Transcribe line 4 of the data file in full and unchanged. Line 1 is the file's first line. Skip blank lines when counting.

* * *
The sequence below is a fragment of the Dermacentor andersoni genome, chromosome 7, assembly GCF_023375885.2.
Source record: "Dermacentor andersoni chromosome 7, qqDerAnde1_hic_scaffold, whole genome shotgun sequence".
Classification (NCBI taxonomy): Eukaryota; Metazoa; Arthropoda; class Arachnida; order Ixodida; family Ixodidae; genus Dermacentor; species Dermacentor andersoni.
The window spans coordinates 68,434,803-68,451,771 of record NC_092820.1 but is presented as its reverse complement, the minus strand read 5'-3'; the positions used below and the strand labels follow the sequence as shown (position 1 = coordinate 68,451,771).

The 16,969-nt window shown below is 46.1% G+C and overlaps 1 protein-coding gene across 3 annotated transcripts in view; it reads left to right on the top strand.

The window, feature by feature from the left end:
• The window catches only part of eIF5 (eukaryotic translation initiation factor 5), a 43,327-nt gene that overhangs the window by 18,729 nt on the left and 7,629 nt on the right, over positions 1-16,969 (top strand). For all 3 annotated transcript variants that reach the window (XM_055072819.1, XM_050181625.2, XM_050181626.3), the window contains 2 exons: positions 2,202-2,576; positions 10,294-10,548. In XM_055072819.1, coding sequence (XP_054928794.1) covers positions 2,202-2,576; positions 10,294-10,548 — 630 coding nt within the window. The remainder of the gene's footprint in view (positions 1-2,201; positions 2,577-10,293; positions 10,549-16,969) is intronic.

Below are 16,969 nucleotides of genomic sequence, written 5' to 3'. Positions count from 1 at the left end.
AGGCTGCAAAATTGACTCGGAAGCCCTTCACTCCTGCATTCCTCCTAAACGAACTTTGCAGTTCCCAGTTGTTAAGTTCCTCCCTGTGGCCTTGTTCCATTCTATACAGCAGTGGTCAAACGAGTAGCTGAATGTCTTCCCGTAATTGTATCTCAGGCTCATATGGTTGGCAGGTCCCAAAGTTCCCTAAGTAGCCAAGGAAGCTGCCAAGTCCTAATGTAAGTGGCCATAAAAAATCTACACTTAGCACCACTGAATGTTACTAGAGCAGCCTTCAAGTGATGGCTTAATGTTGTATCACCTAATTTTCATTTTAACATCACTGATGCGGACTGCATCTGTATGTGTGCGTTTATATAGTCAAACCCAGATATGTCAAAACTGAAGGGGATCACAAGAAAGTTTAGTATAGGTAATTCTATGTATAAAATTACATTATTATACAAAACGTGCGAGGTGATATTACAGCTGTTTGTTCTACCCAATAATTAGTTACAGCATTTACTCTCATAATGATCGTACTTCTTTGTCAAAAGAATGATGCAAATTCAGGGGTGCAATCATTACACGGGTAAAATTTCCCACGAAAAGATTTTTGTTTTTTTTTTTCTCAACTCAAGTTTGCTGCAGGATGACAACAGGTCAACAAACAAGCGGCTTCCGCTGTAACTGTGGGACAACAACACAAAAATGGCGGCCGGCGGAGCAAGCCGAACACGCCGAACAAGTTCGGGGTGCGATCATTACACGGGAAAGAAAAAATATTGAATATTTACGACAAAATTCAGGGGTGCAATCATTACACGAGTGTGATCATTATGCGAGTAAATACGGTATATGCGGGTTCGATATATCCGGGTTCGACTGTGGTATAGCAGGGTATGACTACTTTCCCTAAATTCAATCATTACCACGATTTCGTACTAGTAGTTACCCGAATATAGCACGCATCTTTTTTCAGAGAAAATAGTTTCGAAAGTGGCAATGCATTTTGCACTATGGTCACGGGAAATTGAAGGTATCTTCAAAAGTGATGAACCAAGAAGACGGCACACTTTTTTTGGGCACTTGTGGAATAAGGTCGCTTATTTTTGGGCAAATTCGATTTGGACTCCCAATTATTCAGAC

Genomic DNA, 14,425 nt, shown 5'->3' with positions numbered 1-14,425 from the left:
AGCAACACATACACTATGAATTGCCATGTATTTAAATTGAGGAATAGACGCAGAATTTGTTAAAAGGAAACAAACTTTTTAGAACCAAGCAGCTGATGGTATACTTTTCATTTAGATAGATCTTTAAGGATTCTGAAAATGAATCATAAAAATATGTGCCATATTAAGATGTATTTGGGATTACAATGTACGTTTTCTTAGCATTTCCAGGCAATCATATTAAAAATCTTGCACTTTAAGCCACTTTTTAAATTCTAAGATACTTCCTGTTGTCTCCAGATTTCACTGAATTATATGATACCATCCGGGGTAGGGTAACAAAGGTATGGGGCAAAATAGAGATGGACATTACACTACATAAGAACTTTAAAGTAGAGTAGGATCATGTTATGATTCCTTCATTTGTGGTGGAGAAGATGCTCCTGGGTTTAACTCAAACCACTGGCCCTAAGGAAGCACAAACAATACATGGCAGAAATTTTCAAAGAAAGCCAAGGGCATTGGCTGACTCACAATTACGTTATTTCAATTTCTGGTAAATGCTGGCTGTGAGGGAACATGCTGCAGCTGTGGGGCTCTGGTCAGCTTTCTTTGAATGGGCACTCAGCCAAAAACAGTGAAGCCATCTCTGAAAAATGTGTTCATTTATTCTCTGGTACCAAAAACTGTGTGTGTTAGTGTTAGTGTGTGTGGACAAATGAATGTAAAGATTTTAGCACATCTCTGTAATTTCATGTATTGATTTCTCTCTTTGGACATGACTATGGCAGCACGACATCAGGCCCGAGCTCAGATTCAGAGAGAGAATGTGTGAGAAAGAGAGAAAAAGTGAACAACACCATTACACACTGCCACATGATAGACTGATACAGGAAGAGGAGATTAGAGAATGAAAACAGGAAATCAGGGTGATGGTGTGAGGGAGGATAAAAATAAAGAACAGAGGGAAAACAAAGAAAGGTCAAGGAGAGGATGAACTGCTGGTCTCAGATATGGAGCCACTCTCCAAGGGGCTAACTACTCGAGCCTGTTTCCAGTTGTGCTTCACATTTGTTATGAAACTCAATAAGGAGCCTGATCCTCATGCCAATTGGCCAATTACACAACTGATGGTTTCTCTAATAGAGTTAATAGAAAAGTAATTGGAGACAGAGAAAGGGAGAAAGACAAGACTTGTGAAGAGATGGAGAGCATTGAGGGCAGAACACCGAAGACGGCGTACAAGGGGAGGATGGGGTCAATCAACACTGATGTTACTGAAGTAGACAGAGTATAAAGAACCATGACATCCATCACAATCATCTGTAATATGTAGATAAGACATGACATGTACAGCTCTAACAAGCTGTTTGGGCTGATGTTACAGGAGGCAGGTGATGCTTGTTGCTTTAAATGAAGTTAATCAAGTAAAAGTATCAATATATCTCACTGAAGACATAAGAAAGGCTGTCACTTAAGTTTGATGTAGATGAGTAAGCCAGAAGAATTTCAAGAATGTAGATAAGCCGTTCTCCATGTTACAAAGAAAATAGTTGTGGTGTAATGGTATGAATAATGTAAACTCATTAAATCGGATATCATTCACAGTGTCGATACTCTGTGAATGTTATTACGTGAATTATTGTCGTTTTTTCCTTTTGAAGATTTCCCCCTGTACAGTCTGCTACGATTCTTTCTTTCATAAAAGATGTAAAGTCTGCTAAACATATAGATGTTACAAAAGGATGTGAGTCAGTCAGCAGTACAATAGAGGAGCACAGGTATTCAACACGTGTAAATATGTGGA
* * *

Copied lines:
The window spans coordinates 68,434,803-68,451,771 of record NC_092820.1 but is presented as its reverse complement, the minus strand read 5'-3'; the positions used below and the strand labels follow the sequence as shown (position 1 = coordinate 68,451,771).